Romancing the food

Ruby Tuesday gets ‘fresh’ with new menu

Truthfully, it looked like a plate of three salmon cakes, mashed potatoes and asparagus. But to Peter Glander, the plated food was all romance and passion.

The Ruby Tuesday executive chef said it all starts with the statement on the new menu - “Everything we do is done fresh for you.”

“As chef…this is my heart,” Glander said. “Not only is it important…not just how the food tastes, but how it looks. It’s a passion of culinary experience that it not only tastes good, but that it looks good.”

On Tuesday, Aug. 23, Ruby Tuesday rolled out a new menu with new items and a new focus. To celebrate and introduce it, the company invited media representatives to the Center for Leadership corporate office on Church Avenue in Maryville to prepare one of the entrees on the new menu.

The reporters prepared a meal under direction of Glander. He worked at a central kitchen station while the media each had their own station where they watched him on monitors. They fixed fresh salmon cakes with asparagus and mashed potatoes.

When they finished, everyone brought their finished dishes to the island and enjoyed tasting the fruits of their labor, along with fresh peach mango tea and raspberry lemonade prepared by the Ruby Tuesday chefs and staff.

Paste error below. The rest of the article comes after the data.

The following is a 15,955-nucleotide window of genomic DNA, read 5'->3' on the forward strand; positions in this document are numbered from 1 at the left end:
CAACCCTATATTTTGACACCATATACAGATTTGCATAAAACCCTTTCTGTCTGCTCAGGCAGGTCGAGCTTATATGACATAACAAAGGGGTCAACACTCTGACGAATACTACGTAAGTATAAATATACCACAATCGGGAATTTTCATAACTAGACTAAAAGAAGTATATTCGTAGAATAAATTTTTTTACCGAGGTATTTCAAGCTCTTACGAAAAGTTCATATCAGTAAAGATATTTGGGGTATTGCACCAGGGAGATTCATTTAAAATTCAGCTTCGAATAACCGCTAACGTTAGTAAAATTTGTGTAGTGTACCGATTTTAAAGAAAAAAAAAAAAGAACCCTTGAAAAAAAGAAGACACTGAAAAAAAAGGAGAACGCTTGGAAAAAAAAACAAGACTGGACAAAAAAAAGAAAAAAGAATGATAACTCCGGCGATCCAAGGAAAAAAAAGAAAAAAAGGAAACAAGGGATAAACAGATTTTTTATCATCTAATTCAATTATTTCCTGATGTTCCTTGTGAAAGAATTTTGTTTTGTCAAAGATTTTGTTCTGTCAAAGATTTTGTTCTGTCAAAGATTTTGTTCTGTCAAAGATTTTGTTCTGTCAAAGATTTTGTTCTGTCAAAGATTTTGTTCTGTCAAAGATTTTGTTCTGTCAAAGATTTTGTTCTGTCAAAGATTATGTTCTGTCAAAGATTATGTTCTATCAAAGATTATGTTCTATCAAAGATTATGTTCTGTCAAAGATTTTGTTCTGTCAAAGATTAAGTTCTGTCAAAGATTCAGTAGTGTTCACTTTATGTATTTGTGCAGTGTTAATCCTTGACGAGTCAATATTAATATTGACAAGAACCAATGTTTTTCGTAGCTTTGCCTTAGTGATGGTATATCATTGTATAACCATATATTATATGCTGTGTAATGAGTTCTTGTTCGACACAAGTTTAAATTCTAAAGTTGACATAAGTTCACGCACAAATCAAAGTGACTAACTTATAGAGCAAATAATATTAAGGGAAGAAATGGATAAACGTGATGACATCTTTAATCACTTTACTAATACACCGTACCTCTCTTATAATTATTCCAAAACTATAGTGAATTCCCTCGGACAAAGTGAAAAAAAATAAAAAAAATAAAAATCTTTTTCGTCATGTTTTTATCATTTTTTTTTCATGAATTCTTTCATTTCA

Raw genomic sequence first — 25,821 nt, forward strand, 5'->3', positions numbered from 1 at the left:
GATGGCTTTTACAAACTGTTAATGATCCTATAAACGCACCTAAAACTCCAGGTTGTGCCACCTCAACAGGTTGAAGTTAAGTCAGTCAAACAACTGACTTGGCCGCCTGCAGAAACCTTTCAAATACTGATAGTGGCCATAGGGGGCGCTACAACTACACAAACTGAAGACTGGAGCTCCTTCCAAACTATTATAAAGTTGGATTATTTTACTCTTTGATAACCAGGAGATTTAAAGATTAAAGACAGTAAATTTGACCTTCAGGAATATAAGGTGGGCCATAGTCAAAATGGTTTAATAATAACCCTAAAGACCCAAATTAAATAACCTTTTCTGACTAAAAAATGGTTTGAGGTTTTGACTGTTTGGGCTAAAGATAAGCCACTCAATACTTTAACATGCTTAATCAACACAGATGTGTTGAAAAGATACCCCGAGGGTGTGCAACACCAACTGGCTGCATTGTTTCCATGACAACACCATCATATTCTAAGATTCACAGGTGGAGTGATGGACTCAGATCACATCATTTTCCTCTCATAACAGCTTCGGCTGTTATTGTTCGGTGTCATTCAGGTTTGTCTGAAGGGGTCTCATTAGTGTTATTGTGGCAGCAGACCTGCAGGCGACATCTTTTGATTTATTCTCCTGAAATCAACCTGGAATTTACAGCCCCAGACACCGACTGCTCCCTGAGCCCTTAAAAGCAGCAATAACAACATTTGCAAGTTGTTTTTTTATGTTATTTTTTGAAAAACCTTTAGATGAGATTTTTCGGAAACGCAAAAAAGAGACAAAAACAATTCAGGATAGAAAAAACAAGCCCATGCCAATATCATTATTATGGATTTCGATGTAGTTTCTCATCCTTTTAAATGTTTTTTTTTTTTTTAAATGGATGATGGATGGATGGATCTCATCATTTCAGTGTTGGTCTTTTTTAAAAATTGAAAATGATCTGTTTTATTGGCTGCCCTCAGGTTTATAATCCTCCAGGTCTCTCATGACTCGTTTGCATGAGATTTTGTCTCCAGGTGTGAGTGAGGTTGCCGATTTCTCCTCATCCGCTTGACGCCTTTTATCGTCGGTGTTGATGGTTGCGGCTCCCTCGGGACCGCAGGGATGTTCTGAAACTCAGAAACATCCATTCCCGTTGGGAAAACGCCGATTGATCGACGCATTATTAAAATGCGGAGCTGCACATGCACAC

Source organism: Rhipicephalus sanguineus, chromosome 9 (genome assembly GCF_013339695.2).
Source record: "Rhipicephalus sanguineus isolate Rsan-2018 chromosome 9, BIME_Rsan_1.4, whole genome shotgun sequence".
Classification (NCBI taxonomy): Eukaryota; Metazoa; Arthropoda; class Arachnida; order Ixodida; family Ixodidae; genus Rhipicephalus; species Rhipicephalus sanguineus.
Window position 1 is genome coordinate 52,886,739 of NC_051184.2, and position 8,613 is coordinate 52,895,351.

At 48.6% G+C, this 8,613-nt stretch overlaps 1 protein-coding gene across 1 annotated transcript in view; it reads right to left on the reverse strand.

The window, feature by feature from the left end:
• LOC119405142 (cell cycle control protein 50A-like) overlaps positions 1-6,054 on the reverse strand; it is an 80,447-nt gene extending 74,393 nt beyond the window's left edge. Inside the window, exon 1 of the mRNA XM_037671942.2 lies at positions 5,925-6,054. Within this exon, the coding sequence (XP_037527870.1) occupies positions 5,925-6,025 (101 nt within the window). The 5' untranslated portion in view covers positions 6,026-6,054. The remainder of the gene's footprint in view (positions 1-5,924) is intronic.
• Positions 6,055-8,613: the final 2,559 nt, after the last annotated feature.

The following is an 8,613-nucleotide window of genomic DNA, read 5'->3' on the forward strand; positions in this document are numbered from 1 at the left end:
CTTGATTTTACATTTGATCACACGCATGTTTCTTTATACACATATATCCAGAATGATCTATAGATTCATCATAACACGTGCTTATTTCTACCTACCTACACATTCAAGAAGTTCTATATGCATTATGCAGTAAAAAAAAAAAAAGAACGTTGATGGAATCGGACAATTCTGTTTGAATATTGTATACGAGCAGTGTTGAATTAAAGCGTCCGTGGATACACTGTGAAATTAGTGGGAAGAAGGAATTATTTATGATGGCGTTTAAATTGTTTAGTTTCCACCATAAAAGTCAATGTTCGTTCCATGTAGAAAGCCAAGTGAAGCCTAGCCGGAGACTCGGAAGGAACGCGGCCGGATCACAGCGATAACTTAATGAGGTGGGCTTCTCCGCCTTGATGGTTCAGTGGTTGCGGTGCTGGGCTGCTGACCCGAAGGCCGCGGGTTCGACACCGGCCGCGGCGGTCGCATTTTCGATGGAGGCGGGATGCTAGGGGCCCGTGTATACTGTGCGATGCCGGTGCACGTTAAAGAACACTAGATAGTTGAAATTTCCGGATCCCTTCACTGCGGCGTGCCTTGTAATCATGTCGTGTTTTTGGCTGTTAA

Glander and company officials used the time to explain how the change in the country’s culinary culture is driving how the restaurants are transforming from bar and grills to casual dining establishments.

Glander said attention to detail even goes as far as making sure each plate is warm and that items are positioned “just so” before going out of the kitchen. “A little romance comes through in how you plate it. It can go along way toward whether you enjoy the experience,” he said.

The executive chef said everything is being done with a new commitment to ensuring the food is fresh, tastes delicious and is presented well. While some meals at other restaurants may make a person feel tired and ready for a nap when they leave, that’s not the goal at Ruby Tuesday. “We want you to have great tasting food that makes you feel good,” he said. “We offer a variety of entrees that are healthier.”

The new menu offers more options and identifies “Fit & Trim” entrees with less than 700 calories. “We’ve added new selections while keeping our focus on fresh ingredients and bold flavors,” said Sandy Beall, in a press release. Beall is founder and CEO of Ruby Tuesday.

Glander said the dishes taste great and do not compromise on flavor. He cited the herb-crusted tilapia that is crusted with panko garlic bread crumbs and topped with lemon-butter sauces. Served with fresh steamed broccoli and white cheddar mashed potatoes, it has less than 700 calories.